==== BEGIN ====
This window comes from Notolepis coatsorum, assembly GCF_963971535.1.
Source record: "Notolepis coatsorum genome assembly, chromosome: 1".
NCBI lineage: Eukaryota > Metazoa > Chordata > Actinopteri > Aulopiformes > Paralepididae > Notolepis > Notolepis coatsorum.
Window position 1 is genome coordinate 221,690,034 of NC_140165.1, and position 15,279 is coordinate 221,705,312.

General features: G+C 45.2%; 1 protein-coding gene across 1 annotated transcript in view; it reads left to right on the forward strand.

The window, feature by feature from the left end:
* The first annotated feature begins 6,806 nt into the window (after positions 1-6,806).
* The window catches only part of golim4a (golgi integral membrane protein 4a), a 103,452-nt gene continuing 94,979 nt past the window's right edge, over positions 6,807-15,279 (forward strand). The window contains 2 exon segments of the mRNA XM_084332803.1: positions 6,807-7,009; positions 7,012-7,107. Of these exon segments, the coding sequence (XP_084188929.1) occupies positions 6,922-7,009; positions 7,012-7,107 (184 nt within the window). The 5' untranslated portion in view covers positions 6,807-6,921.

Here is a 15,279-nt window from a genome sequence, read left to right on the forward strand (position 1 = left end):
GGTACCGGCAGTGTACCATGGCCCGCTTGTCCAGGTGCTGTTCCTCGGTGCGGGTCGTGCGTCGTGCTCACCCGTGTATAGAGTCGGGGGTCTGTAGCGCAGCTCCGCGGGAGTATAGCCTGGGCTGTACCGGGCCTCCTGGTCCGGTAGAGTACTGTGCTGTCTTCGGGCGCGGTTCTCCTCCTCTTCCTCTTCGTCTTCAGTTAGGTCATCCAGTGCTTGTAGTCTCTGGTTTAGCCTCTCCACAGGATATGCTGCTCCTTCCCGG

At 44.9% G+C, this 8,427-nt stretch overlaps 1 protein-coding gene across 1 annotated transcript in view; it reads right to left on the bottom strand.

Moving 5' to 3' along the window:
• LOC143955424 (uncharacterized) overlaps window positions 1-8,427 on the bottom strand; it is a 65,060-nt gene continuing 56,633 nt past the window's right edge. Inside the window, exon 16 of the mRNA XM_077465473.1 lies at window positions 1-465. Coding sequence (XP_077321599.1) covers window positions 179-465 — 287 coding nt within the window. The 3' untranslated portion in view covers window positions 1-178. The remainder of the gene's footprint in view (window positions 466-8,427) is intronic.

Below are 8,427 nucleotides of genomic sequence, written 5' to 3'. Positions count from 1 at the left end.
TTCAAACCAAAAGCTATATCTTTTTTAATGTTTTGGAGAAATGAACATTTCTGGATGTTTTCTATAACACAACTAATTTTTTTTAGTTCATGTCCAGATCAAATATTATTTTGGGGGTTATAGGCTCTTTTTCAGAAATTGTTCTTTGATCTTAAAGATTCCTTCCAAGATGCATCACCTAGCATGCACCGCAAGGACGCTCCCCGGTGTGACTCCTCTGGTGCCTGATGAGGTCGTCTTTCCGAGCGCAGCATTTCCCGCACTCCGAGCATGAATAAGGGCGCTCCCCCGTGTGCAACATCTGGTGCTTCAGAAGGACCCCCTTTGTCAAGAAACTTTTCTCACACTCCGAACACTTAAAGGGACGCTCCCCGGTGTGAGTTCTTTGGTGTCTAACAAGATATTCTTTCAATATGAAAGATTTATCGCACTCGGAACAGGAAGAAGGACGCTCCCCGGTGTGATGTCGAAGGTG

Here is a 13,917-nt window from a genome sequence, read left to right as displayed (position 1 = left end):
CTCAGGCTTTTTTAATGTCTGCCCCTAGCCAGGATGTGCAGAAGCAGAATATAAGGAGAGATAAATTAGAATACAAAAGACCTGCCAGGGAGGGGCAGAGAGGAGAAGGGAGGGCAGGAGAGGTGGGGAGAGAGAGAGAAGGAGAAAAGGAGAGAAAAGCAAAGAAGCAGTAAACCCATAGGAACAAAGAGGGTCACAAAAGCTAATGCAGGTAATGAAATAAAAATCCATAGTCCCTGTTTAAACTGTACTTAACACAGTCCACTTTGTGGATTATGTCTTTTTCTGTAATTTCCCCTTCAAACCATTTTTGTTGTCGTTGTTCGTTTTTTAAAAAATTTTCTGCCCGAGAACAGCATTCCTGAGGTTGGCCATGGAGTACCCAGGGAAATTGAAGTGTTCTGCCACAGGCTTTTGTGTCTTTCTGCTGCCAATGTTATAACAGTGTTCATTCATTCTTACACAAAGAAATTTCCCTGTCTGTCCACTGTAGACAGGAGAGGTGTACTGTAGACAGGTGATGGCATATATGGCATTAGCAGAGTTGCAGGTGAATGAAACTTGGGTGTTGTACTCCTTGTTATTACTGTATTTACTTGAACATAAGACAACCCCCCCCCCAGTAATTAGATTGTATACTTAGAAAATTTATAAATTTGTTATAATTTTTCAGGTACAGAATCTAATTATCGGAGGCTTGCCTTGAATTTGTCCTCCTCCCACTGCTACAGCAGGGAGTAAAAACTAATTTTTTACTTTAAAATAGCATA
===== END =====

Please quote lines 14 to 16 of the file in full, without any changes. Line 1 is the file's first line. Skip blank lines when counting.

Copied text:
Below are 8,427 nucleotides of genomic sequence, written 5' to 3'. Positions count from 1 at the left end.
TTCAAACCAAAAGCTATATCTTTTTTAATGTTTTGGAGAAATGAACATTTCTGGATGTTTTCTATAACACAACTAATTTTTTTTAGTTCATGTCCAGATCAAATATTATTTTGGGGGTTATAGGCTCTTTTTCAGAAATTGTTCTTTGATCTTAAAGATTCCTTCCAAGATGCATCACCTAGCATGCACCGCAAGGACGCTCCCCGGTGTGACTCCTCTGGTGCCTGATGAGGTCGTCTTTCCGAGCGCAGCATTTCCCGCACTCCGAGCATGAATAAGGGCGCTCCCCCGTGTGCAACATCTGGTGCTTCAGAAGGACCCCCTTTGTCAAGAAACTTTTCTCACACTCCGAACACTTAAAGGGACGCTCCCCGGTGTGAGTTCTTTGGTGTCTAACAAGATATTCTTTCAATATGAAAGATTTATCGCACTCGGAACAGGAAGAAGGACGCTCCCCGGTGTGATGTCGAAGGTG

Here is a 13,917-nt window from a genome sequence, read left to right as displayed (position 1 = left end):